Cooking figures into many of my novels and many readers have written to my website to ask for recipes, which is lovely. There’s only one problem: I don’t use recipes. Curiously, this also brings up a parallel discussion about writing…or at least how I write. We’ll get to that in a moment.
But first, it’s true; I do love to cook. I have been cooking for myself and others virtually every night for something going on forty years. I have a dear friend who says, “I know it’s a bad day for you if you haven’t been to the grocery store at least twice.” This is a slander; I only go once a day. But I do so every morning. If I happen to have a morning appointment and come in later, the store staff (who’ve become friends on the small island where I live) yell at me: “You’re late!” I am not making this up.
But if you saw me at the store, what you would see is a very tall man standing stock still and staring into the far distance. Maybe I’m in the meat or fish department, but I seem to be attached to the floor by something stronger than just gravity. Shoppers wheel their carts around me like I am a store fixture. This is me thinking. It can take a while. Maybe I’ve spied a nice cut of wild-caught Northwest sockeye salmon, and I’m thinking: Poached? Grilled? Do I have any more homemade basil pesto in the fridge? What else is in there and what could we do with it? I’m like a juggler tossing ingredients around in my head to see what comes together.
And this, I confess, is also how I write, though admittedly not standing like a statue while in the grocery store. I don’t use a recipe to cook and I don’t use a recipe to write my novels, by which I mean I don’t outline in advance. I’ve tried it in the past and outlines feel like a straightjacket to me. The plain fact is that I have no idea where the story will take me or who I’ll meet along the way.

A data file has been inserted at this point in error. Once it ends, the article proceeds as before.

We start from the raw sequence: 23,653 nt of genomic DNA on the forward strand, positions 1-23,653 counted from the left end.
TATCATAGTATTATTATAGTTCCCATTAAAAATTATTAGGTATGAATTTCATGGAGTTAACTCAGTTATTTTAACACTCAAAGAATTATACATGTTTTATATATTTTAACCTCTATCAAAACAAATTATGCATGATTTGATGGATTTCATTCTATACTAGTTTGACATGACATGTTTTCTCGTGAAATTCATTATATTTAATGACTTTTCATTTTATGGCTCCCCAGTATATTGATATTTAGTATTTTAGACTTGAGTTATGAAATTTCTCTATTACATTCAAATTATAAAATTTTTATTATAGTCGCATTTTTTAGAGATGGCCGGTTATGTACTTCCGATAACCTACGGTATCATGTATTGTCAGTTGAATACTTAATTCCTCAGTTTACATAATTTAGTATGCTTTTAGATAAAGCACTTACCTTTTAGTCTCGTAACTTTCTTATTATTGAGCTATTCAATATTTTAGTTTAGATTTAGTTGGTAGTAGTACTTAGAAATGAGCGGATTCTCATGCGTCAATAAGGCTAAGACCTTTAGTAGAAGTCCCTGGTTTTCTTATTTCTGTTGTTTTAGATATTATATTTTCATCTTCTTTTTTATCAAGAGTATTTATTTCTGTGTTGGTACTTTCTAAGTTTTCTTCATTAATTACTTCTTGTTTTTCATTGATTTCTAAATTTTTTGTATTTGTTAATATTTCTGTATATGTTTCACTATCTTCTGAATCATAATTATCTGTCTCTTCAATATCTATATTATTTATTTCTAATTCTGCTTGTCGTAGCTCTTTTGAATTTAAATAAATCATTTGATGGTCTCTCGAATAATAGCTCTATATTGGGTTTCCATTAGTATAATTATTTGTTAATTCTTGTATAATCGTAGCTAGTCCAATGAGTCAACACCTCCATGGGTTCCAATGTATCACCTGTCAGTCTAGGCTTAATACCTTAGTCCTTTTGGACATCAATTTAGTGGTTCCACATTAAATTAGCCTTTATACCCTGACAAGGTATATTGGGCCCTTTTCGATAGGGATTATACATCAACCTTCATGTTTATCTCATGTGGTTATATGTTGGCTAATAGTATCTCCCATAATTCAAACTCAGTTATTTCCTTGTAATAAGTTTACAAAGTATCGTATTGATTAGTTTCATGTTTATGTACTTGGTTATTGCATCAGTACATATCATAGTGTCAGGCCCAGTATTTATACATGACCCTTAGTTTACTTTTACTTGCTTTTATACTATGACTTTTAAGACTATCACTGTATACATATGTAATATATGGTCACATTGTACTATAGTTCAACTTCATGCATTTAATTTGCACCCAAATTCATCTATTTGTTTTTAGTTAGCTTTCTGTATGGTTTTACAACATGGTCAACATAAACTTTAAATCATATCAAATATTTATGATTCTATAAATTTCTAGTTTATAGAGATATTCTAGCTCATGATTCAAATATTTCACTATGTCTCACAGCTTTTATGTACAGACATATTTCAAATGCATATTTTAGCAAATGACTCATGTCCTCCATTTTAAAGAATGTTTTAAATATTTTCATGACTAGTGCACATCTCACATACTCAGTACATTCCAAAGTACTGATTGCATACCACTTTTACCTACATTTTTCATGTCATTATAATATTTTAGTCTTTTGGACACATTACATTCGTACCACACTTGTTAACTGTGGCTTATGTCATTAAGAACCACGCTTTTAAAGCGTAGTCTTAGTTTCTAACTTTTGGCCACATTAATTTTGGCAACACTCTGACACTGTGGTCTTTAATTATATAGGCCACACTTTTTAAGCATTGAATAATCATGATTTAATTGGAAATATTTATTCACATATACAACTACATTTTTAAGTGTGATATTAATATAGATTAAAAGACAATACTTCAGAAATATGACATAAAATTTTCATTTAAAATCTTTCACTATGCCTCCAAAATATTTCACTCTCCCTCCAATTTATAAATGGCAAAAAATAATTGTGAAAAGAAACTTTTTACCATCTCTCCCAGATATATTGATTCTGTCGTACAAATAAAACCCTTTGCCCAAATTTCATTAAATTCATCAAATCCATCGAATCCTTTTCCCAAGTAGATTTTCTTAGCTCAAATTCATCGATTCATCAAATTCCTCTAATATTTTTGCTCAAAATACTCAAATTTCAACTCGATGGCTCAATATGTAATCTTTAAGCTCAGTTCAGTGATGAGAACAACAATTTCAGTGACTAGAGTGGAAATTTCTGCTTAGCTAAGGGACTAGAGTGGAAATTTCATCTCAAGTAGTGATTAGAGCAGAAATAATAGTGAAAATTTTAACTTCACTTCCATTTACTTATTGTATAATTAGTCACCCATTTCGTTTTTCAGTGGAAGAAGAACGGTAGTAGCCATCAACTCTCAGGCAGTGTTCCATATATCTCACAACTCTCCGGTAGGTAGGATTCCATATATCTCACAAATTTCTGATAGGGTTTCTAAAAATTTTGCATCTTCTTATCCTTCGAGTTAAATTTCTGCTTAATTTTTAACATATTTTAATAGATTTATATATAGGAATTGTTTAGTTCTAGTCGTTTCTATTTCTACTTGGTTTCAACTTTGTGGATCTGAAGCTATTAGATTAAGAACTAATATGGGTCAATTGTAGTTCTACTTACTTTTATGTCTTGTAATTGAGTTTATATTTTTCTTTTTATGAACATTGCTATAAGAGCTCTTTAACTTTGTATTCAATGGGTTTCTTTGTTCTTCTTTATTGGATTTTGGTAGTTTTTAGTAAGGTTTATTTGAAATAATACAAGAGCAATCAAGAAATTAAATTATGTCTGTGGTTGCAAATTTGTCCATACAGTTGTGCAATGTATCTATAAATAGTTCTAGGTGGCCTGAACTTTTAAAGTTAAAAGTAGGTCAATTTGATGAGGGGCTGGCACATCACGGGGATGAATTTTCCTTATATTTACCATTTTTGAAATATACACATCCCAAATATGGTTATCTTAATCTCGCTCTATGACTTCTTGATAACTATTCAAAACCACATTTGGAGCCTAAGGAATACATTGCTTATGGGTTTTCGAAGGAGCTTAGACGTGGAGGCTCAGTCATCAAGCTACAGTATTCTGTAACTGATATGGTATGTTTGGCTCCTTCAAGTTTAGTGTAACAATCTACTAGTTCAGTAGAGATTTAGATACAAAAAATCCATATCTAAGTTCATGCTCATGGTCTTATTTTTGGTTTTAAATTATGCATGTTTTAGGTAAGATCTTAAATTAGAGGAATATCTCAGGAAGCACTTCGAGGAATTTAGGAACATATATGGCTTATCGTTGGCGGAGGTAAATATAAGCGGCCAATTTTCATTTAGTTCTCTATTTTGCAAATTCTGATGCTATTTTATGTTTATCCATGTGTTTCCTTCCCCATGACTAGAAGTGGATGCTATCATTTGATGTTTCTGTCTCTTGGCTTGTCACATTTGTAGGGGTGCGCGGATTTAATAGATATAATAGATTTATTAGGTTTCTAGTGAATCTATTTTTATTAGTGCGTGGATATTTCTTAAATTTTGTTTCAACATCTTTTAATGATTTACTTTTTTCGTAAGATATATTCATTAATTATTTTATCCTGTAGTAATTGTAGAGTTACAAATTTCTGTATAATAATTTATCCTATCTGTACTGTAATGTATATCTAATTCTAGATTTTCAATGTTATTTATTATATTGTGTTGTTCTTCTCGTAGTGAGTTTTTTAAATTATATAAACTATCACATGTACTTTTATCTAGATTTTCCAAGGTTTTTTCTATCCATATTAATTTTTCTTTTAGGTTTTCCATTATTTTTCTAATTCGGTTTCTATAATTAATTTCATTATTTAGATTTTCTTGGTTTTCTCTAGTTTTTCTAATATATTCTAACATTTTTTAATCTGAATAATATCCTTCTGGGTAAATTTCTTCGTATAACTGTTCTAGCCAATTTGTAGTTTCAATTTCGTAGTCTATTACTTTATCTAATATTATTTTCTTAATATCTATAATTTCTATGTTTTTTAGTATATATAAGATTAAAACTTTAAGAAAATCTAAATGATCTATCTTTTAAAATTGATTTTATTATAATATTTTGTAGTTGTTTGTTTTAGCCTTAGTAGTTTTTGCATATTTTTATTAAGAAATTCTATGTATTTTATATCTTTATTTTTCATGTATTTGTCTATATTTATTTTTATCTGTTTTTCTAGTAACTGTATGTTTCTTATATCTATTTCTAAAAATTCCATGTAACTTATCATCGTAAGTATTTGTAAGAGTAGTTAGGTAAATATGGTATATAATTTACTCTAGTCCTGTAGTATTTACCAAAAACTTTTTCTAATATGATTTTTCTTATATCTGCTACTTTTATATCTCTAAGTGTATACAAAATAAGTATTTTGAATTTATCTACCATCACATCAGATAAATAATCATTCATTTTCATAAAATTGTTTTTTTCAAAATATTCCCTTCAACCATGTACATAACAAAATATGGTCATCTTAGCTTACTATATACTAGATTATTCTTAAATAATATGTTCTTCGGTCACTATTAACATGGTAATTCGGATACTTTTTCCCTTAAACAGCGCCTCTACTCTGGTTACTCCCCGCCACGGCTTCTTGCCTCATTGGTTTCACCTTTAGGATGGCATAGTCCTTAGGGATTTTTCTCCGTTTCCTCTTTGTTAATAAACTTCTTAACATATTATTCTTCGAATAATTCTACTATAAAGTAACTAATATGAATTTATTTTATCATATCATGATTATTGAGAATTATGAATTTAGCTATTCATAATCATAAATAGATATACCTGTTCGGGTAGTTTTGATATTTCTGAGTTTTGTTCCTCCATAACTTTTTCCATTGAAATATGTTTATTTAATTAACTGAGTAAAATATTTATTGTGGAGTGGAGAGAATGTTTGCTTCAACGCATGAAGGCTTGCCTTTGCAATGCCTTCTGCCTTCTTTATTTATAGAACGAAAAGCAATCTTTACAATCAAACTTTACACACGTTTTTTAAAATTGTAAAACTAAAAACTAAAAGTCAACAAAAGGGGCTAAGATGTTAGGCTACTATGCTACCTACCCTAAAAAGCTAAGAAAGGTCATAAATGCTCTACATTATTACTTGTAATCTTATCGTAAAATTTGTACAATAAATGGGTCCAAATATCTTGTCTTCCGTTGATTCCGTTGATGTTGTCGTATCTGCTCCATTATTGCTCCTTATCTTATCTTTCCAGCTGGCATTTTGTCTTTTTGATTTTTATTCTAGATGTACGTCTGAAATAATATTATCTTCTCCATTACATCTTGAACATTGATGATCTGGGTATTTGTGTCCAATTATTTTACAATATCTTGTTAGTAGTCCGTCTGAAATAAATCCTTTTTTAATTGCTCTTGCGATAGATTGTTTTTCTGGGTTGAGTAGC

Instead, I usually have three basic ingredients and I wait to see how they want to be combined to become something tasty. First, I always have in mind a setting—a specific place, a landscape, usually somewhere in rural Britain where I’ve always seemed to feel at home (despite having grown up in New York City). To me, the setting is a character. It is a place that has a story it wants to tell and it shapes the people who inhabit it. Maybe it’s the craggy mountains of North Wales, or the storm-wracked coast of southwest Cornwall, or in my latest novel, the barren waste of Bodmin Moor.
Second, I usually have one or two characters in mind who, when tossed into the pot, begin to simmer and develop as they interact. Pretty soon, other ingredients—new characters, events, surprises, show up to enrich the plot. Where do they come from? I wish I could tell you. It’s not like there’s some larder to draw from which I might say, okay, a half cup of this troubling event, a tablespoon of this new character, and so on. It just doesn’t happen that way. Years ago, I explained this process to my literary agent and he chuckled: “Look,” he said, “if you’re not surprised every day, your readers won’t be, either.” And I am indeed surprised every day. I taste what’s cooking every day by re-reading what I’ve written the day before. It might need a pinch of salt for flavor, a minced clove of garlic for sharpness, a dash of chopped thyme for depth. In this regard, I’m a slow cooker. It can take weeks, even months.
The third and final essential ingredient is some underlying theme I discover I am interested in exploring. It might be the complexities of the notion of fidelity, or the impacts of betrayal, or the cost of greed, or in one case the long-term effects of childhood abuse. Sometimes it takes a while for the theme to emerge and become established. In cooking, it’s like thinking: do I want to take these ingredients in an Italian direction? French? Asian? Moroccan? Sometimes you don’t know until you’re well underway.
In the end, I suppose, it’s about trust—trusting that the result will leave my guests—and my readers—delighted yet hungry for more. Writing, like cooking, is like a small gift I can give to others every day.
Write something about yourself. No need to be fancy, just an overview.